a magazine highlighting the Pratt Industrial Design department by Alexander Kostellow, July 1947
About the author
Alexander J. Kostellow, who in his “spare time” is president of the American Designers’ Institute, is head of the Industrial Design department and Design and Structure at the Art School of Pratt Institute, Brooklyn, New York. In the rest of his “spare time” he designs, paints, and manufactures.
This versatile Persian came to the United States some thirty years ago via schools and universities in France and Germany, continued his studying, and teaching, and creating in New York City, in Kansas City, and points between. He now appears to thrive amid much activity in his current Brooklyn habitat.
After his arrival in this country, Kostellow specialized in painting and design at the Art Students’ League, New York School of Fine and Applied Art, National Academy of Design, and the Kansas City Art Institute, where he started his teaching career. He was responsible for, and at one time headed the Industrial Design department at Carnegie Institute of Technology.
During the 1930’s he was director of product development and engineering for U. S. Glass; vice president in charge of product development and research for Columbia Radiator Co., and design consultant to a number of large manufact ing concerns. En route he managed to acquire a number of awards in painting and portraiture. His wife, sculptress Rowena Reed, is a member of his industrial design teaching staff at Pratt Institute, and was responsible, through inspiration, guidance, and a helping hand, for the students’ store design entries in the A.D.I.-Garrison magazine contest. (INTERIORS, June.)
Free expression of imagination and feeling for design through combinations of thin, curvilinear volumes, is one aspect of the curriculum. When the dean of the Art School of Pratt Institute, James C. Boudreau, invited me to come and assume charge of the curriculum of Design and Structure, he enthusiastically agreed to institute an experimental approach to the problem of teaching design. My own experiences as an art student had not been too happy, because of the rather haphazard way one had to acquire the necessary knowledge and experience in order to become self-supporting in the field of art. I did realize that in some instances the empirical approach was sufficient. Many of my fellow students were armed with plenty of patience and visions of ultimate glory, and spent years drawing casts in the national academies. Clearly it was a case of “life is short; art is long.” But to one who looked upon the graphic and plastic arts as a legitimate profession and part of our economic set-up, and expected a definite type of fundamental training as a preparation for his career, the intuitive and repetitive method was far from satisfactory. After all, other professions were equipped to present to the student an organized approach to his subject, and to demand from him a minimum level of proficiency. However, this type of education hardly existed in art schools at that time. So, when an opportunity presented itself, I was happy to spend a number of years investigating, analyzing, and correlating the various bits of information and the tendencies which existed. In order to establish some sort of a basic approach, I studied almost anything anyone would suggest, including even dynamic symmetry; had endless discussions with authorities on the subject of design; and read countless books and articles. The terminology was poor. inadequate, too arbitrary, and subjective, so that definitions meant different things not only to different peo- ple, but on different days. Pet theories became creeds; and most of the books on design were devoted to the subject of “how to make designs” and were philosophically quite sterile. The word “design” itself had a vague connotation; to many it meant decoration applied to an object already in existence.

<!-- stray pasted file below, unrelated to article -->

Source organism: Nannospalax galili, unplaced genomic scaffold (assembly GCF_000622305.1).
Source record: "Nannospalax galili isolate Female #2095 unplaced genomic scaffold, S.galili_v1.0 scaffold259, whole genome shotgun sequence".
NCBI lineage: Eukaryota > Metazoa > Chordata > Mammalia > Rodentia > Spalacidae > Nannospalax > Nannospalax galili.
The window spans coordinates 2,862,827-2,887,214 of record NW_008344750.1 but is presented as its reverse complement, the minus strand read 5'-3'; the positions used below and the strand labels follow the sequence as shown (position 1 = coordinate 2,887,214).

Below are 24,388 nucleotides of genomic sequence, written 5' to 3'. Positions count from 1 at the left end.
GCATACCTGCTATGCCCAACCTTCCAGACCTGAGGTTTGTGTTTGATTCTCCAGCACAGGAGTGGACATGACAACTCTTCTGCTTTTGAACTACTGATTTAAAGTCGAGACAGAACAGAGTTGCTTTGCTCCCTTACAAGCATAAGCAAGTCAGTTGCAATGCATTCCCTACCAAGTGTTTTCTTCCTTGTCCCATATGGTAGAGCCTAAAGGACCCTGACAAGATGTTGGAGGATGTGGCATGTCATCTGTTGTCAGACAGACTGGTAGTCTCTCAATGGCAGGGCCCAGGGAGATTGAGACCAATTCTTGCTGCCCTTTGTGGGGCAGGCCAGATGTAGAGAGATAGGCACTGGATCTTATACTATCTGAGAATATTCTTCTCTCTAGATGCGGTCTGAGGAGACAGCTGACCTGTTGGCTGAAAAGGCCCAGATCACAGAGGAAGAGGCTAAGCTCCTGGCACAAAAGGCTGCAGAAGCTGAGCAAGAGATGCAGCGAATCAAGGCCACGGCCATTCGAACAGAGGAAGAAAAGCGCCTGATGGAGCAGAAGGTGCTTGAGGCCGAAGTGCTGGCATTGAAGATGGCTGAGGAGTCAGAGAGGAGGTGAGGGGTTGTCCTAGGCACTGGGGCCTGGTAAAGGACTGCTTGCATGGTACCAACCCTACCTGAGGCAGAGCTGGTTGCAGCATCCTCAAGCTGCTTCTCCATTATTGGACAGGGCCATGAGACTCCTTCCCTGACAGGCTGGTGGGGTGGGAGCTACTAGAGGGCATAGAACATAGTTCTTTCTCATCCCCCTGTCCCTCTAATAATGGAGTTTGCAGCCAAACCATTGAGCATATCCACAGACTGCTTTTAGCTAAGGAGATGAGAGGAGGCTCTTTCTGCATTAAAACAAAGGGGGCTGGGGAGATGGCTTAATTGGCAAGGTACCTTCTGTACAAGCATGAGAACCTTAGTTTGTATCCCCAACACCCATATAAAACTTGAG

The most impressive material was offered by the Bauhaus Group, and I should like to add that it still is. The introduction of “Die neue Sachlichkeit,” the clarification of functional design, was the closest to an organized approach I had yet encountered. But for what we wanted to accomplish at Pratt Institute, it lacked compactness and basic integration; it possessed some contradictory elements; and in many instances indulged in too lengthy and pragmatic experimentation for experimentation’s sake. Moreover, I have never agreed with the premise that function as such gives birth to esthetic expression. I feel that function is an expression of a time, and that esthetic reactions influence man-made form, and we in turn are influenced by them.
At the first meeting of the curricular committee, I suggested that we carefully examine the problems involved from every possible angle, the aims of our school, its physical plant, the available faculty and, above all, the students. Each type of school attracts a certain kind of an individual. So, it is important to get a clear, psychological evaluation of his personality, potentialities, and his ultimate goal. Pratt Institute, in the Art School, offers a three-year course in Advertising, Illustration, Interior and Industrial Design. The exceptions are Architecture and Art Education, which area four year degree courses. The Art School enjoys the well-earned reputation of placing a very high percentage (over 90 per cent) of its graduates on jobs in the professional field. The majority of the students come to Pratt with this knowledge and have a definite preference for the train- ing in techniques.